You may remember the Soviet days, there was not much info about homosexuality in your country, families and the society could not accept it and the regime did not allow GLBT to have their organisations or to spread info about the issue. The situation is pretty much the same in Iran today. But thanks to Internet and contact with the International community, people get the info and Iran society has changed a lot and support for GLBT rights is growing in Iran though we still have a long way to go.

In the recent elections there was a candidate who put “RESPECT FOR DIFFERENT LIFE STYLES” in his program. And it was something new. We do not know if he really meant gay life but we know that his front is not anti gay. In addition there is a famous political person, Mr. Akbar Ganji, who also openly talks about RESPECT FOR DIFFERENT LIFESTYLES. Add to that GLBT which is still in the beginning of its journey but it is young and determined to fight for GLBT rights. There are also opposition political groups in exile and some of them voiced their support for GLBT rights in their program.

So, on the whole, we are optimistic about the future as Iran’s situation can not continue like that and people are pushing for reforms and changes.

G.R.: How do Iranian gays live knowing that they fear death penalty in their motherland and that in other countries same sex marriages are already allowed?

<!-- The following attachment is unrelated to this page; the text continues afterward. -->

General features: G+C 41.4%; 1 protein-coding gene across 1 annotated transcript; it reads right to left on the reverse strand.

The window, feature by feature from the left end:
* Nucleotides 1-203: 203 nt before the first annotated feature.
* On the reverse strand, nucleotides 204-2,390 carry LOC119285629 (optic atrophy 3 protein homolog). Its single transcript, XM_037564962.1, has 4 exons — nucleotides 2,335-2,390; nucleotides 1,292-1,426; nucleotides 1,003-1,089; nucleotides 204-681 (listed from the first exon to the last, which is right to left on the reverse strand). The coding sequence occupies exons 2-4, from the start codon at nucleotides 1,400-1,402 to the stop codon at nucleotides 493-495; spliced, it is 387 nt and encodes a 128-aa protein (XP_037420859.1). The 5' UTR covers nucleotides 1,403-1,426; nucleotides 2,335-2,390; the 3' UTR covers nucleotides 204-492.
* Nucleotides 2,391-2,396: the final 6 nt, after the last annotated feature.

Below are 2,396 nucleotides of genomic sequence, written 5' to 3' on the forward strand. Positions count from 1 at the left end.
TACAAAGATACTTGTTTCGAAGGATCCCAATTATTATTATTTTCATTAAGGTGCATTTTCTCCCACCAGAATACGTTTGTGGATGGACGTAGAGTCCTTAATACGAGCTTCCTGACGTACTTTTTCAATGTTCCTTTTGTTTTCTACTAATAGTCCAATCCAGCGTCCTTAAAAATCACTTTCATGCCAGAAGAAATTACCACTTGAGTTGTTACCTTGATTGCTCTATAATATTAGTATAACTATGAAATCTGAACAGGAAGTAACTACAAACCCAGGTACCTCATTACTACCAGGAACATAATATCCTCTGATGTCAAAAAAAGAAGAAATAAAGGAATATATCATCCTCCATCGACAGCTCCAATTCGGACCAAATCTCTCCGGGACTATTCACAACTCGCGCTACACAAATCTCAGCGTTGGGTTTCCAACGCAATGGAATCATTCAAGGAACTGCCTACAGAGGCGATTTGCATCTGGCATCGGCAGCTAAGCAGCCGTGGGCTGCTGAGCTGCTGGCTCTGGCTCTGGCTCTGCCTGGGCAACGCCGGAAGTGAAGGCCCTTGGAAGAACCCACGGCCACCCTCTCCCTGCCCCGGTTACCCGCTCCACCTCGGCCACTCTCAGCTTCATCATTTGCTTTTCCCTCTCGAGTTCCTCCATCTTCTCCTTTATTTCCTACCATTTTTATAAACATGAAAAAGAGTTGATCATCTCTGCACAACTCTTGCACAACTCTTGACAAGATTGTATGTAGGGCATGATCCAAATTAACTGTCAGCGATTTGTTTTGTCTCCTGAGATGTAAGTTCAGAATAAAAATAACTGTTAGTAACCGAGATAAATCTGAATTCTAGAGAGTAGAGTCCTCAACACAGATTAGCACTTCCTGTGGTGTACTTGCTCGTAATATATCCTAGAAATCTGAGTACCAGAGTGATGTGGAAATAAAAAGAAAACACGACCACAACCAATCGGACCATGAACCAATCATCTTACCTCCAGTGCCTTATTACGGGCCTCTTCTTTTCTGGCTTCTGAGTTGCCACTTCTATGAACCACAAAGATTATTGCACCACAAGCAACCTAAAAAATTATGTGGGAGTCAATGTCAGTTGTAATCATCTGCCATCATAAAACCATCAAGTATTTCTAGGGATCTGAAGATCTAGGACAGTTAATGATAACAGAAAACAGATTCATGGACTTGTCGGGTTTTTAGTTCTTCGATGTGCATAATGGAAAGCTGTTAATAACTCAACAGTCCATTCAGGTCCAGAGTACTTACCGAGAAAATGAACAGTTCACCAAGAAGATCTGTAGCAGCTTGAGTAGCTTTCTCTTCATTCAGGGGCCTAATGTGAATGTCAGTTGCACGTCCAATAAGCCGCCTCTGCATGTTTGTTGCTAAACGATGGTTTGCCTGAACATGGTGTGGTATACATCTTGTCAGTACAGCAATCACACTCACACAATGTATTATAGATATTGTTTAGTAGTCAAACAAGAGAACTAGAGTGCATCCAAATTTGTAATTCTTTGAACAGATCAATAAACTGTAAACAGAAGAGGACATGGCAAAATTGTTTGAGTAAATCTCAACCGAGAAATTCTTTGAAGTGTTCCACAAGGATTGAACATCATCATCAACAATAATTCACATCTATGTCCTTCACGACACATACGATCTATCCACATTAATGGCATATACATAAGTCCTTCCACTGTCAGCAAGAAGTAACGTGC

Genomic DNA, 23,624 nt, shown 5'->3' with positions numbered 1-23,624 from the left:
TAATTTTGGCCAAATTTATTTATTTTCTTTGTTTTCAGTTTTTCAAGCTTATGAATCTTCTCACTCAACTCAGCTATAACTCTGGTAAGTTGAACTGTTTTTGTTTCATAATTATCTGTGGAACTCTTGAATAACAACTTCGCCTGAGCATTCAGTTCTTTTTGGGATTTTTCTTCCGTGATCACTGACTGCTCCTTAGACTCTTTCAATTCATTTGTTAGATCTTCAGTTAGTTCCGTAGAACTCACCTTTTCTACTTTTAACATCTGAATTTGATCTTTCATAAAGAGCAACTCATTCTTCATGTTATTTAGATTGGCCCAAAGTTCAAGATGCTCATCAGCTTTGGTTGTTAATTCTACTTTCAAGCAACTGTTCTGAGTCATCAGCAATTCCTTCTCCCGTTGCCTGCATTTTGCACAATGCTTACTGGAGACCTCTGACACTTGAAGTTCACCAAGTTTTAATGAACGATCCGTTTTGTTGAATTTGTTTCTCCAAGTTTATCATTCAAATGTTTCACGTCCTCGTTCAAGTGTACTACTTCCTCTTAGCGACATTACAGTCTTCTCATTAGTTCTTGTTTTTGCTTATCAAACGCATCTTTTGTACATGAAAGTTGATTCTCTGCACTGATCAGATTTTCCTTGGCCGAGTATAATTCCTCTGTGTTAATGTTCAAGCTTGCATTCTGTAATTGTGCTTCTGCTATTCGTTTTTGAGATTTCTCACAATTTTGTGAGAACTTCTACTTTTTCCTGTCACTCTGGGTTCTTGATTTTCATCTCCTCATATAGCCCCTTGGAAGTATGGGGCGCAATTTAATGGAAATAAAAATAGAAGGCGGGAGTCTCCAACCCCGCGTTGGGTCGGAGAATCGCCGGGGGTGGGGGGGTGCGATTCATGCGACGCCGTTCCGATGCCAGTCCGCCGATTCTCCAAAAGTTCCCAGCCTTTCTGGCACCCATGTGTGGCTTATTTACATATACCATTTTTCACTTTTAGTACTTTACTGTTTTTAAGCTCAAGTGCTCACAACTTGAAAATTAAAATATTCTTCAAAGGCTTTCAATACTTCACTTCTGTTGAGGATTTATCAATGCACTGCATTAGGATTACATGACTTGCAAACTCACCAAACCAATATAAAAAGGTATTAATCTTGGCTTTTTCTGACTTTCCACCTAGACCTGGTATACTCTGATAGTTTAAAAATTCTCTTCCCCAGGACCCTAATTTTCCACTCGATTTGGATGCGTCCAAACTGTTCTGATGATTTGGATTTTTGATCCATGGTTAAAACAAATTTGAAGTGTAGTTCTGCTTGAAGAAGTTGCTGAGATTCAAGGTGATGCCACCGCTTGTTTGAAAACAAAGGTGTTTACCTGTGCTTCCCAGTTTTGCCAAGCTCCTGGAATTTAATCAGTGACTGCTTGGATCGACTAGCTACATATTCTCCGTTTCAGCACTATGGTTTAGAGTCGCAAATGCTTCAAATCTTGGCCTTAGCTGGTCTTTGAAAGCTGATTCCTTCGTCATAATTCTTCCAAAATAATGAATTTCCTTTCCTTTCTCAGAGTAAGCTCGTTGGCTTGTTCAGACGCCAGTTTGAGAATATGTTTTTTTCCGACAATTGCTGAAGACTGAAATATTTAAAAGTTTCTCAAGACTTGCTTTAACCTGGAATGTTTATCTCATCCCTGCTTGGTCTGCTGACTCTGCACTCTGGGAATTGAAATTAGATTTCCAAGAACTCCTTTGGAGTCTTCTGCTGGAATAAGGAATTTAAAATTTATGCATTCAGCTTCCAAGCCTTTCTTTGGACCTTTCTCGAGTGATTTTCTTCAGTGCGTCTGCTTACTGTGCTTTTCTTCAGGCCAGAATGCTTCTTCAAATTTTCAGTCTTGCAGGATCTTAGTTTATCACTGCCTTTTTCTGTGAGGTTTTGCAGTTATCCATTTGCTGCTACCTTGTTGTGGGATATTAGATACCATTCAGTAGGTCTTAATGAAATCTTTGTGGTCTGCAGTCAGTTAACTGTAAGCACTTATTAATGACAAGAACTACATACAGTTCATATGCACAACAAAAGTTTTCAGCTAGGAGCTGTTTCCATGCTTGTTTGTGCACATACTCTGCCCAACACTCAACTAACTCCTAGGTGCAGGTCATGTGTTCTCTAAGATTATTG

MAHA: Life is not easy, it is mixed with fear, uncertainty and self oppression. The biggest problem we are facing is that GLBT do not have info about their sexual desire. They simply can not find explanation to it. Why they feel as they feel (feeling for persons of the same sex), they do not know what it is. What it’s called etc. but when they get the knowledge, then it is becoming much easier. Not all Iranians have access to the Internet, there are no gay bars or clubs, so creating a network of GLBT is very difficult. Bear in mind that after 8 months of publishing MAHA, still a great number of GLBT people have not got the news.

Many GLBT people are living with denial of their own sexuality, or they get married in hope to disguise and hide their deep homosexual desire or in hope to be cured of it.

G.R.: What can we do from abroad to help you?

MAHA: You have already done too much for us and we are very thankful for it. Iran’s GLBT struggle is in its beginning and no doubt that we have a lot of challenges in front of us and there are a lot of obstacles we have to overcome. The authorities are not going to accept our right easily. And they may even take a hard stand against us. So we are indeed in need of International GLBT support. Please do keep an eye on Iran and demand a better life and respect for Iranian GLBT. Your support means a lot for us and gives us energy and encouragement. Despite the fact that you may not hear from Iran GLBT regarding your support, please rest assured that we hear about it and we welcome it but sometimes it is not easy to work and be in touch with our friends abroad. We would like to take the opportunity and via you say a big THANK YOU to ALL GLBT groups and individuals worldwide who are thinking of us and supporting us.

G.R.: Thank you very much for your answers in such a difficult time. We are here to support you and please do not hesitate to ask for any help you might need.

  • GayRussia.Ru, interview conducted by Nikolai Alekseev